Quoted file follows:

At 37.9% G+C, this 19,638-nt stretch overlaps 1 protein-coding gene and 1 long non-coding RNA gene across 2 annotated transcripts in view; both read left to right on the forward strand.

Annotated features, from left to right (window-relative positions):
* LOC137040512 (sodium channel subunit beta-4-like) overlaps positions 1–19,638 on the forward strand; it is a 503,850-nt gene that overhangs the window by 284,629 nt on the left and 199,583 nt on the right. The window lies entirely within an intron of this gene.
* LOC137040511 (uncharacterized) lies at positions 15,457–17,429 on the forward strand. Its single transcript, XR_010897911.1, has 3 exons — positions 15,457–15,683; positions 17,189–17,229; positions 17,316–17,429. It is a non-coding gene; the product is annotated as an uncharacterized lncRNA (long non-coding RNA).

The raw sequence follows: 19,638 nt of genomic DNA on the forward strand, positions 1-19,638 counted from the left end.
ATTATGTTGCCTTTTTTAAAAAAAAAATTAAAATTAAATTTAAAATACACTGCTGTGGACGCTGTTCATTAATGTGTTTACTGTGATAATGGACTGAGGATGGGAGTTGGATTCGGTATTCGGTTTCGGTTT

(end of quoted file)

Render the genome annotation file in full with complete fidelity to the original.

At 37.9% G+C, this 19,638-nt stretch overlaps 1 protein-coding gene and 1 long non-coding RNA gene across 2 annotated transcripts in view; both read left to right on the forward strand.

Annotated features, from left to right (window-relative positions):
* LOC137040512 (sodium channel subunit beta-4-like) overlaps positions 1–19,638 on the forward strand; it is a 503,850-nt gene that overhangs the window by 284,629 nt on the left and 199,583 nt on the right. The window lies entirely within an intron of this gene.
* LOC137040511 (uncharacterized) lies at positions 15,457–17,429 on the forward strand. Its single transcript, XR_010897911.1, has 3 exons — positions 15,457–15,683; positions 17,189–17,229; positions 17,316–17,429. It is a non-coding gene; the product is annotated as an uncharacterized lncRNA (long non-coding RNA).

The raw sequence follows: 19,638 nt of genomic DNA on the forward strand, positions 1-19,638 counted from the left end.
ATTATGTTGCCTTTTTTAAAAAAAAAATTAAAATTAAATTTAAAATACACTGCTGTGGACGCTGTTCATTAATGTGTTTACTGTGATAATGGACTGAGGATGGGAGTTGGATTCGGTATTCGGTTTCGGTTT